Due to Australia’s rapidly changing population demographics, there’s a silent transfer of ‘longevity risk’ going on from the state to the individual, and the implications for your retirement savings are enormous.
Government remains the holder of ‘last resort’ of the risk of individuals outliving their superannuation.
This is known as ‘longevity risk’. However, due to growing costs of age pension and healthcare, politicians have well flagged these safety-nets will not be what they once were.
Within this environment, every working Australian will have to take greater responsibility for supporting themselves in retirement, and especially during the later stages of life.
According to government projections within an Intergenerational Report (2015), over the next 40 years, the proportion of the population over 65 years will almost double to around 25%. At the same time, growth in the population of traditional workforce age is expected to slow to almost zero.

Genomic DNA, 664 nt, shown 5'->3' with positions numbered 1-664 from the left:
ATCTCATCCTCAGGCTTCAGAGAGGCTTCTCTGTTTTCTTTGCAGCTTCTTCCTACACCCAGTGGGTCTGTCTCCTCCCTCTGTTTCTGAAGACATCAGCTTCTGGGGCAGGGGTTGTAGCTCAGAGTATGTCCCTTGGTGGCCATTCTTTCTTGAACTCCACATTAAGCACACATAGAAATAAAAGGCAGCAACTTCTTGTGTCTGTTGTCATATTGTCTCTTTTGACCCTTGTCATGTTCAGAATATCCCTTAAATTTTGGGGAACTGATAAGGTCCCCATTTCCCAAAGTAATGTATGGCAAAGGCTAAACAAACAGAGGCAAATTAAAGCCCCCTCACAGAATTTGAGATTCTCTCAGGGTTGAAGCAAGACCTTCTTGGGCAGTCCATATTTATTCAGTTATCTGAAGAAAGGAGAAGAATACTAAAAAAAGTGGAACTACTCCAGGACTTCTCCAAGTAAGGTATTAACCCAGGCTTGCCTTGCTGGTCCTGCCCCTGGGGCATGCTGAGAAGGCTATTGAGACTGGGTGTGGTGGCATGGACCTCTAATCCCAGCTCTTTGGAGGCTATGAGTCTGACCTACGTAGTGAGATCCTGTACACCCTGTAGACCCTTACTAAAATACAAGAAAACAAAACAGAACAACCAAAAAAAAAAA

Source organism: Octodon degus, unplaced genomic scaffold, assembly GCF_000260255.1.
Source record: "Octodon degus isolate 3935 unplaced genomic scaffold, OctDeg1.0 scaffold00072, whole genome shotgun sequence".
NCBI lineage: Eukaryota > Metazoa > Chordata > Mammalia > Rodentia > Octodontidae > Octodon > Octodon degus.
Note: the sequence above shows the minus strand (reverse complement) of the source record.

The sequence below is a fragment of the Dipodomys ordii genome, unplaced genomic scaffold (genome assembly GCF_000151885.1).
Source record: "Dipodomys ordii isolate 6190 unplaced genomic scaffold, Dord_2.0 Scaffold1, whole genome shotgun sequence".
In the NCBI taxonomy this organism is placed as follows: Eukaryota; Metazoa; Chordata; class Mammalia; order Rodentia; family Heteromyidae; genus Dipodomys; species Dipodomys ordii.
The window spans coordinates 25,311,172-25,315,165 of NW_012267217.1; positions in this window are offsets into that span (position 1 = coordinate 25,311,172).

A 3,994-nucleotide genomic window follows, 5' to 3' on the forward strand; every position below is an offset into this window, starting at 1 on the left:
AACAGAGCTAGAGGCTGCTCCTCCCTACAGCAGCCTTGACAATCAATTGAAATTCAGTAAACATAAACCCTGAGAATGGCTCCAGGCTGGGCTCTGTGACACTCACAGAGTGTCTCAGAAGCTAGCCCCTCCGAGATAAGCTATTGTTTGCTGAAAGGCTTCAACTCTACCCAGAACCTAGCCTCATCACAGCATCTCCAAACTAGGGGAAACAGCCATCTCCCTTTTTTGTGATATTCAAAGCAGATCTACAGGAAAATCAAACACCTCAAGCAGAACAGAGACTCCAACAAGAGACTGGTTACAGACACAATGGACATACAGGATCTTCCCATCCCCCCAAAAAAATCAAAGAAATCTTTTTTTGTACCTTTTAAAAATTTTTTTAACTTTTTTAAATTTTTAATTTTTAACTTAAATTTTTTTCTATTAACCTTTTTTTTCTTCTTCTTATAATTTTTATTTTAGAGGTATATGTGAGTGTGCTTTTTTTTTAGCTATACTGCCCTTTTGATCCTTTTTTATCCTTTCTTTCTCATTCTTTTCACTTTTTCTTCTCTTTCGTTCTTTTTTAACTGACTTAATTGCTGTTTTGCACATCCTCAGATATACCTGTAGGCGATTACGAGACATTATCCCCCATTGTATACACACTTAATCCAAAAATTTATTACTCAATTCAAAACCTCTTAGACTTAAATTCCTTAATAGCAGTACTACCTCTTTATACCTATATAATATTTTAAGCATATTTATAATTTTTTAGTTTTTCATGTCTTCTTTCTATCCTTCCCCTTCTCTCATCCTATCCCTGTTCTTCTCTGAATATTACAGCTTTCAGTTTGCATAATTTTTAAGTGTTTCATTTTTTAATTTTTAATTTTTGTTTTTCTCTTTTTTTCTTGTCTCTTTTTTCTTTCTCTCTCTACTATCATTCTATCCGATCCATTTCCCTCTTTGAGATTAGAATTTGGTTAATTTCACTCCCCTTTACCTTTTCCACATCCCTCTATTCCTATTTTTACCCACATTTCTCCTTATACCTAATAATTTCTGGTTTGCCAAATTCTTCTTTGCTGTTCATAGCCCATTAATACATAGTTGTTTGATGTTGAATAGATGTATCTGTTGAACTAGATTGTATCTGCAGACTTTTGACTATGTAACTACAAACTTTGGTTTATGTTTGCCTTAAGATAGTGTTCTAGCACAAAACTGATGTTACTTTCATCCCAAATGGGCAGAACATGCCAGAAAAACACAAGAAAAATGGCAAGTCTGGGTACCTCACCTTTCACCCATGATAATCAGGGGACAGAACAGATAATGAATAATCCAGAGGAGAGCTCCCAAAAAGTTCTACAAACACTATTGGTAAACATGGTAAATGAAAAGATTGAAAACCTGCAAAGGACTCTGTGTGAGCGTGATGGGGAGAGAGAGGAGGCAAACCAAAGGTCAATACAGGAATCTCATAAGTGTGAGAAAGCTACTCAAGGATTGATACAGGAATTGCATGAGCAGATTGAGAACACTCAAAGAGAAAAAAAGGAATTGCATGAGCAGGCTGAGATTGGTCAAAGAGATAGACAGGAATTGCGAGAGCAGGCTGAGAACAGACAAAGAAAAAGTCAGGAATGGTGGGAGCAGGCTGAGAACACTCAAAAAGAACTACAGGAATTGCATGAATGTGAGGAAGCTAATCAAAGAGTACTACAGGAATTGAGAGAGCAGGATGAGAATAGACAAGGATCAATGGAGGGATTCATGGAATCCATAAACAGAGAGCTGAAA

So when there are significantly fewer people supporting a disproportionately larger number of those in retirement – many of whom will rely on an age pension and health care safety nets to live on - something has to give.
To further accentuate the problem, it’s likely that anyone retiring 10 years from now may indeed live a few years more than those retiring today. Best estimates by the International Monetary Fund suggest that the value of the cost of everyone living just three years longer would be 1% to 2% of GDP annually – a huge figure.Why self-funded retirement will be the norm
With the age pension now indexed to inflation, it will no longer continue to mirror growth in real wages.
To make matters worse, there will no longer be sufficient public funding revenue for the government to provide a full suite of medical-based care that Australians once took for granted.
While Australians are being forced to become truly self-funded retirees, government policy and the financial services sector needs to create an environment that best complements this outcome.